As U.S. and NATO troops prepare to mostly depart from Afghanistan at the end of this year, the question of which powers will attempt to fill the vacuum left behind remains unanswered. Amid this uncertainty, China looks to be determined to ramp up its involvement in Afghanistan’s national reconciliation process. According to an exclusive report by Reuters, based on access to diplomatic documents and conversation with Afghan officials, China has put forth a proposal to revive the long-stalled dialogue between the Afghan government and the Taliban. If this proposal were to come to fruition, it would represent a massive increase in Chinese involvement in Afghanistan. Up until today, China’s role in Afghanistan has been primarily economic.
For Beijing — like Washington — seeing the Taliban resurgent in Afghanistan would be a geostrategic nightmare. As we saw earlier this year, China’s official line on Afghan security is explicit about the national security threat to Beijing. During a rare trip to Afghanistan earlier this year, Chinese Foreign Minister Wang Yi told his counterpart that China was concerned that insecurity in Afghanistan would lead to greater insecurity for China’s own restive western provinces — Xinjiang in particular. Anti-government Muslim insurgent groups, such as the Uyghur nationalist East Turkestan Islamic Movement (ETIM), are known to use Pakistani and Afghan territory for regrouping and planning purposes. Beijing already cooperates with Afghanistan’s military and intelligence services on capturing members of these groups.
However, actually mediating a political reconciliation process between the government and the Taliban represents an endeavor with a much larger scope. The United States attempted the same in late-2012 and early-2013 with the decidedly unsuccessful Doha process. By putting forth this proposal, Beijing is trying something new with its diplomacy toward Afghanistan. Instead of taking the easier road of acting as an economic benefactor, an active Chinese hand in national reconciliation — provided it is done right — could prove to be net stabilizing force in Afghanistan. In the eyes of the Taliban, China does not carry the same negative baggage as the United States.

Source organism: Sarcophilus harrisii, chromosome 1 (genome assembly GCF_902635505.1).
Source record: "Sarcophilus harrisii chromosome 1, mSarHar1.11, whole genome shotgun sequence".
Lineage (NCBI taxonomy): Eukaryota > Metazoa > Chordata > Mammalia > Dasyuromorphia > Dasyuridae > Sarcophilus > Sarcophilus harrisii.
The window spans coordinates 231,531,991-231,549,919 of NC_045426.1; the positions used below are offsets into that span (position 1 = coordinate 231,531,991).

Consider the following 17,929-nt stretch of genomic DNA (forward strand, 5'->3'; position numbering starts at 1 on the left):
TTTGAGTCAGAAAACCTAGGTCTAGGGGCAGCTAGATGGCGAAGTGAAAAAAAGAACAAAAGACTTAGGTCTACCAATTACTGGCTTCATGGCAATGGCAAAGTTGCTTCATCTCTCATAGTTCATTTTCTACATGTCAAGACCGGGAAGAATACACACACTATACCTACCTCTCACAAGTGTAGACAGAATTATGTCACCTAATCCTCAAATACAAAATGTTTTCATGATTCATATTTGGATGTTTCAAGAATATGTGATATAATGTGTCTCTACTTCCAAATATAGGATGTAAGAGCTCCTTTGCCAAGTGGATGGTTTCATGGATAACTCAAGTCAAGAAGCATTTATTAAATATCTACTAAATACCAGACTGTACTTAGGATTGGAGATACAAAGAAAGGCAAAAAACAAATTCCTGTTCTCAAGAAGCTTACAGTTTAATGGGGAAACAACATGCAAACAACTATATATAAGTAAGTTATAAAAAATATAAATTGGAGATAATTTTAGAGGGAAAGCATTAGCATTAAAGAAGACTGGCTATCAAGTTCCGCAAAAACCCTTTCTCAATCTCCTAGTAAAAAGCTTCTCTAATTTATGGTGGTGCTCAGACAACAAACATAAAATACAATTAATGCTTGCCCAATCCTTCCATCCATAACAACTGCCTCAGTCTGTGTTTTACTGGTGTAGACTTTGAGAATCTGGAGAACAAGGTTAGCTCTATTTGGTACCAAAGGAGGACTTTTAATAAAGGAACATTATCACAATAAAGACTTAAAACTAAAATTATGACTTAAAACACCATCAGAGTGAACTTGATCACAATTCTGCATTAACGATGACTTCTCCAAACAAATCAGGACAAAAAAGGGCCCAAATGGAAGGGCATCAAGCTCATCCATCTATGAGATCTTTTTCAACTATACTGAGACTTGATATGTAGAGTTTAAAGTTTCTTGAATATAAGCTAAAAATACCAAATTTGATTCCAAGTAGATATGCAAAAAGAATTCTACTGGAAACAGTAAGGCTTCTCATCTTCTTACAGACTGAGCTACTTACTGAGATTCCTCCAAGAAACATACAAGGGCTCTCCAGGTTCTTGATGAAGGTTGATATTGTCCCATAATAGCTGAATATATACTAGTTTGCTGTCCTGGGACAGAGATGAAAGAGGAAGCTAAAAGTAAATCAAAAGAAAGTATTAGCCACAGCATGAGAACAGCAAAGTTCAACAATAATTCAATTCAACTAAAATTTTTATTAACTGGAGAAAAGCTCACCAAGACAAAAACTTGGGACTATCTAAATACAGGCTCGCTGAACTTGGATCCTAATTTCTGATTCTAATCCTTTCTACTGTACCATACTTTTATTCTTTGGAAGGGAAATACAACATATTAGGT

The Reuters report also suggests that Pakistan would be involved in this process — at least, it is mentioned in the proposal China presented to Afghanistan. This again is surprising given that Afghanistan and Pakistan remain highly skeptical of one another. Afghans in particular remain convinced that Pakistan’s military-intelligence community wishes to see Kabul remain weak and ineffective. China, by offering to mediate between these two often quarreling states, could end up damaging its relations with both sides. The Reuters report is naturally light on details of the specifics of the proposal, but it is plausible that Beijing would avoid pushing Pakistan’s hand too far. One way that Beijing could enlist Islamabad’s cooperation is to work with Nawaz Sharif’s besieged government in an attempt to link the Afghan national reconciliation process with Pakistan’s own troubled process with its branch of the Taliban. After talks fell apart between the government and the Taliban in Pakistan earlier this year, the Pakistani military launched a major campaign against the group in the country’s tribal regions.
Despite the uncertainty surrounding the specifics of the proposal, what is certain is that Beijing will play a major role in Afghan security following the U.S. and NATO draw down. Not only will the Afghan government find itself with access to a diplomatic partner with a different set of political and economic offerings than the United States, but it could also potentially find a long term partner with stakes in its bid to bring stability and security to Afghanistan.